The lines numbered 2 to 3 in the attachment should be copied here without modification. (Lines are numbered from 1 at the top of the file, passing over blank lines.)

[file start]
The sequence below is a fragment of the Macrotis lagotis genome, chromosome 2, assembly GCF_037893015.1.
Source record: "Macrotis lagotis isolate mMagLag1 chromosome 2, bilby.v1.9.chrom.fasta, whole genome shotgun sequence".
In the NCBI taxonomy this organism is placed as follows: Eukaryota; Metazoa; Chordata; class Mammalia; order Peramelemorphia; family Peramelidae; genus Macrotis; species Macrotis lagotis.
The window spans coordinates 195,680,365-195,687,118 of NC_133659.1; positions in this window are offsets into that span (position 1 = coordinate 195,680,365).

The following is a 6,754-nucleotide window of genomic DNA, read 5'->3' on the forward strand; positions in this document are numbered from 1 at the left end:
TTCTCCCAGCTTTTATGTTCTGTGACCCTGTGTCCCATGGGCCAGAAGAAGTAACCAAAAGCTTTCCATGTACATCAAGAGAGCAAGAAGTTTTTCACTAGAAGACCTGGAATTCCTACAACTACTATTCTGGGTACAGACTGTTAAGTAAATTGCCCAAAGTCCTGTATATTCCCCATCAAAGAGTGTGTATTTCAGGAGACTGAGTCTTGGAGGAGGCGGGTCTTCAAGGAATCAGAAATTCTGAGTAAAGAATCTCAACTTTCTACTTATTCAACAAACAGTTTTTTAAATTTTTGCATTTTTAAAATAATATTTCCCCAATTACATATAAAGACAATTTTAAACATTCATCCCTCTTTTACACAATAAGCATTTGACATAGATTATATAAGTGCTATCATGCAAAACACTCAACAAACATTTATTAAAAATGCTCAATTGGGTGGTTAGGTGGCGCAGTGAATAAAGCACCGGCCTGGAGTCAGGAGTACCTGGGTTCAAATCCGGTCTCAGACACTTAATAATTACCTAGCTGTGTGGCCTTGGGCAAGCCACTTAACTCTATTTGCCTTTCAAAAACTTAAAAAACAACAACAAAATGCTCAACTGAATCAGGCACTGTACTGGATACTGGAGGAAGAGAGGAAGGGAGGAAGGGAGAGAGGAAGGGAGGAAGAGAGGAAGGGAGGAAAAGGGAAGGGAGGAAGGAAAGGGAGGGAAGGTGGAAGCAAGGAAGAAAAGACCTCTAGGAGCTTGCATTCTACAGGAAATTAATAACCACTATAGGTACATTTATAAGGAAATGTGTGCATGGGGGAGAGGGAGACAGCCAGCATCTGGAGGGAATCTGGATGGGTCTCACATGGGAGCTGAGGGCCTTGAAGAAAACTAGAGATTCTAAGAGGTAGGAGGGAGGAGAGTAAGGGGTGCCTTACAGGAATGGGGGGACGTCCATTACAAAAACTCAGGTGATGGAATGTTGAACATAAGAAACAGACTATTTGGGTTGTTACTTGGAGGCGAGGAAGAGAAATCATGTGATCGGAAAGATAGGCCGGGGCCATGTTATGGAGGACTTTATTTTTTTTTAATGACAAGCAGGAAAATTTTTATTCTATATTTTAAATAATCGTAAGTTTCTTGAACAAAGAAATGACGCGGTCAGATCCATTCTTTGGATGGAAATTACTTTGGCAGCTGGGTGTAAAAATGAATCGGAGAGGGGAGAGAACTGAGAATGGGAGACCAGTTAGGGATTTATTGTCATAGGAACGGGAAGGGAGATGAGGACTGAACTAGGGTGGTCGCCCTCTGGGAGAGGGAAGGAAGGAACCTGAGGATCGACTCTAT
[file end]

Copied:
Source record: "Macrotis lagotis isolate mMagLag1 chromosome 2, bilby.v1.9.chrom.fasta, whole genome shotgun sequence".
In the NCBI taxonomy this organism is placed as follows: Eukaryota; Metazoa; Chordata; class Mammalia; order Peramelemorphia; family Peramelidae; genus Macrotis; species Macrotis lagotis.